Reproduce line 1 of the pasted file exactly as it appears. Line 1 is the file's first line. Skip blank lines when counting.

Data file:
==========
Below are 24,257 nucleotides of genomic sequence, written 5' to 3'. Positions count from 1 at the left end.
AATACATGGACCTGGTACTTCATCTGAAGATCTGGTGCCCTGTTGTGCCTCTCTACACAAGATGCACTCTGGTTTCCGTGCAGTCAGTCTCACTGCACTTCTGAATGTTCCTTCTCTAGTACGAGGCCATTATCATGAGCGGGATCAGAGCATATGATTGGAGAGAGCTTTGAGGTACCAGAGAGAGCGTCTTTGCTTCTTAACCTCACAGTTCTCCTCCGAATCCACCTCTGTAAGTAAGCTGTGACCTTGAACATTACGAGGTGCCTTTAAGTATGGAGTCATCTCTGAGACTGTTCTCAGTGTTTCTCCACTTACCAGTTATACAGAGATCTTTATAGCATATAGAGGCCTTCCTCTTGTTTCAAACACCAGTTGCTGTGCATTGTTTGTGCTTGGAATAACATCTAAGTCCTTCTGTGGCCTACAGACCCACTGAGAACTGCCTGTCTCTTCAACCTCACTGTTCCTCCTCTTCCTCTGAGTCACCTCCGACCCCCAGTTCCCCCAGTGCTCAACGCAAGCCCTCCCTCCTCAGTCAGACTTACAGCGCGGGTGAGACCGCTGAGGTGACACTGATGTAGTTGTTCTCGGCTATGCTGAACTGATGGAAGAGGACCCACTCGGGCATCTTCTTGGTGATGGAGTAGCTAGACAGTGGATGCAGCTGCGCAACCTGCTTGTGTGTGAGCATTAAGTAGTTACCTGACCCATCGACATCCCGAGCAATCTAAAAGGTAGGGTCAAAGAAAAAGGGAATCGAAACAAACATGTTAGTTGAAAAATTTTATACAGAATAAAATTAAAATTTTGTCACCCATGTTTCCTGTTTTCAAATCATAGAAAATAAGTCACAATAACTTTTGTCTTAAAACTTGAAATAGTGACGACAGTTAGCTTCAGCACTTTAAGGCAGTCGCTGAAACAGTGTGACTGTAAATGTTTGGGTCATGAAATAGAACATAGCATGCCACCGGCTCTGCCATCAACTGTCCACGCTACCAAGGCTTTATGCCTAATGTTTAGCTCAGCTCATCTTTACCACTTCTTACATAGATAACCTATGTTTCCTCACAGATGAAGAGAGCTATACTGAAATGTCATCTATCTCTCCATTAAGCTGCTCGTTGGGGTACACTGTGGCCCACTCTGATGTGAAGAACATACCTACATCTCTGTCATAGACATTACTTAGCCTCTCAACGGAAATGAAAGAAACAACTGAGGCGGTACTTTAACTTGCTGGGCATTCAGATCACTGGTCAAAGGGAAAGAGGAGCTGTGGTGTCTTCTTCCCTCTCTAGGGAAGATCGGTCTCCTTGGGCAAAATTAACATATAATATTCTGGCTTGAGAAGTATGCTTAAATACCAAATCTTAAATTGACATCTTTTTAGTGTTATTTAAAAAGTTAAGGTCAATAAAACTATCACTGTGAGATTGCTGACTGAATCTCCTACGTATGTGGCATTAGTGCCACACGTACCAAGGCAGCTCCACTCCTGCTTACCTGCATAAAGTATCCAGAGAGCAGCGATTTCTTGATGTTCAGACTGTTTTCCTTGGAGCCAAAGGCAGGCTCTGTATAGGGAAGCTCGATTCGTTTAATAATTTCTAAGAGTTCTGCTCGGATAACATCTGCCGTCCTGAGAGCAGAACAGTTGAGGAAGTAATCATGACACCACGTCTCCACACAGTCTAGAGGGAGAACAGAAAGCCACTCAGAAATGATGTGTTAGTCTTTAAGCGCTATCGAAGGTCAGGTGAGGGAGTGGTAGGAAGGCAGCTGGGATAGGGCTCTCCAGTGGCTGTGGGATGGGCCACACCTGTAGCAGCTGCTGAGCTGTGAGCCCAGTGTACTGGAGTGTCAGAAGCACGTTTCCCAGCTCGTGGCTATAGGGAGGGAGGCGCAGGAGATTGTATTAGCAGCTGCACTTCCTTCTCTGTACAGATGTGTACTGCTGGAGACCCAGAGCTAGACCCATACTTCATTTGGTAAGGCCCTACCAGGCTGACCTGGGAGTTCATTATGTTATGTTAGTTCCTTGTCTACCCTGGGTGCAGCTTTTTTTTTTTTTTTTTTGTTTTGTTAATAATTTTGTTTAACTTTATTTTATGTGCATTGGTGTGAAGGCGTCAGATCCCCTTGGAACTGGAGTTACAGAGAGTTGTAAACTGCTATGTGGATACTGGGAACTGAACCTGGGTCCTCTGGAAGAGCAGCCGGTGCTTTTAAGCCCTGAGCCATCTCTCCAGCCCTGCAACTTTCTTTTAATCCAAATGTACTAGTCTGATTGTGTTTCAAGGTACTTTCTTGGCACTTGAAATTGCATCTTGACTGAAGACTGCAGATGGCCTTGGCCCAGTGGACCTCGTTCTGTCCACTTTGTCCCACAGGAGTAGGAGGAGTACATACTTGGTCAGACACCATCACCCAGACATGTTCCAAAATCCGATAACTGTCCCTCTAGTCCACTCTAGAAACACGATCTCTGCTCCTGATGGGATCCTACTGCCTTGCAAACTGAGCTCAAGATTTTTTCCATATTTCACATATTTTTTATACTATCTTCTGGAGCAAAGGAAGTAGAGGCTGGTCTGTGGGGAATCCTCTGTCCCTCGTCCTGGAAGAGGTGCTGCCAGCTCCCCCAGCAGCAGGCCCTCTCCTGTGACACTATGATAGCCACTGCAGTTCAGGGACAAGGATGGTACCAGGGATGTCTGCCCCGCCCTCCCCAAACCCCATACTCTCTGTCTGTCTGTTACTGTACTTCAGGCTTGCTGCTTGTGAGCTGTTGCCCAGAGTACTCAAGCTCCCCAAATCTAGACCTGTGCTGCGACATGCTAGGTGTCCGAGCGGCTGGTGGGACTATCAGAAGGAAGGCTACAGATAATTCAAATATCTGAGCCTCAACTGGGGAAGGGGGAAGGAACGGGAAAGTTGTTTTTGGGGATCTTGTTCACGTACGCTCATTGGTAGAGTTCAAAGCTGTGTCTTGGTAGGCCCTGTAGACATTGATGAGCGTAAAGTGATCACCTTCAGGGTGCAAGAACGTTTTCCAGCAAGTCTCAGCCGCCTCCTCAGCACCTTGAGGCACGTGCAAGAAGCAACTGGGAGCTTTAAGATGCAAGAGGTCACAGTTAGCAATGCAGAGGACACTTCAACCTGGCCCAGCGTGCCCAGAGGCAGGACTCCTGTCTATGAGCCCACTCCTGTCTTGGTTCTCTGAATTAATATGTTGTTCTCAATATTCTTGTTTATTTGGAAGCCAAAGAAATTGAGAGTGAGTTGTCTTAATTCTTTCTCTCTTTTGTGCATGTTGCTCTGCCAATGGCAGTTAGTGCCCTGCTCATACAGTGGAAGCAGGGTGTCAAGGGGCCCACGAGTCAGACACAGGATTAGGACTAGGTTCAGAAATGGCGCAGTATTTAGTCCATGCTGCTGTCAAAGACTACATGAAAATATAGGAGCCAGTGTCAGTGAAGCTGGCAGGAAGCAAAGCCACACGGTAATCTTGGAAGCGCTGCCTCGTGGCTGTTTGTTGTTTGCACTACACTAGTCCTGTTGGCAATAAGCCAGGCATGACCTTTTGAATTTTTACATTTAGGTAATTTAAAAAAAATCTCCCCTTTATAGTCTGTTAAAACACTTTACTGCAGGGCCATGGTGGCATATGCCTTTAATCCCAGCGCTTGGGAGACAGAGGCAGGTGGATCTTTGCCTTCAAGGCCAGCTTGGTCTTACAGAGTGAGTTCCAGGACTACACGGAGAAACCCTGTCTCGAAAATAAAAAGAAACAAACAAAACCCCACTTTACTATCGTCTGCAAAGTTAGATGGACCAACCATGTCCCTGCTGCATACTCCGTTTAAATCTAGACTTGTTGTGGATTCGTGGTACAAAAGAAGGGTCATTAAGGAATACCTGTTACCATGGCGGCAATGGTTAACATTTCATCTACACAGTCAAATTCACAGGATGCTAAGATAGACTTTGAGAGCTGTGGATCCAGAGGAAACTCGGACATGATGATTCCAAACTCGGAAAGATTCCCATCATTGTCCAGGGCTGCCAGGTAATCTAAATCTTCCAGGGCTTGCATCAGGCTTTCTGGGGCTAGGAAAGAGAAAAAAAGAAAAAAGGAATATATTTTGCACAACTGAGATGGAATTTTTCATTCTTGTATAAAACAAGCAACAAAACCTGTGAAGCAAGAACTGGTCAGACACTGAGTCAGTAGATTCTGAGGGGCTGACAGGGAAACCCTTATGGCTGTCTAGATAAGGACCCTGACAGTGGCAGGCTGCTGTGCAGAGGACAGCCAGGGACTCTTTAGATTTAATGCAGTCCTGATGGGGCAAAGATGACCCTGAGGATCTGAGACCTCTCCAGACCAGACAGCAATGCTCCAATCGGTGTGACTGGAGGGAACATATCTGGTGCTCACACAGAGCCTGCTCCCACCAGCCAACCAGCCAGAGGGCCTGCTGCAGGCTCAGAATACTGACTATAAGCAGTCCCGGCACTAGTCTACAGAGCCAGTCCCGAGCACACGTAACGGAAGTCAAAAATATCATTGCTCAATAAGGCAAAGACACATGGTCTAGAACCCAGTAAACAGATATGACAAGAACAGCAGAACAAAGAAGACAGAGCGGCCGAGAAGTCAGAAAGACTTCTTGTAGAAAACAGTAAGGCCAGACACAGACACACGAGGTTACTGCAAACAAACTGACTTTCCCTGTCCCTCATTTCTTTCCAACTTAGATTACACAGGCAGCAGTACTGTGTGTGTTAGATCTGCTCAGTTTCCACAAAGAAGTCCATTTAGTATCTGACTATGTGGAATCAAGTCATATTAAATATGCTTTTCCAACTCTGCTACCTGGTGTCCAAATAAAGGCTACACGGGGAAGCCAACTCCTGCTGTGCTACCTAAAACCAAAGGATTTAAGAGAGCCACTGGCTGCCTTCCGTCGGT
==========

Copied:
Below are 24,257 nucleotides of genomic sequence, written 5' to 3'. Positions count from 1 at the left end.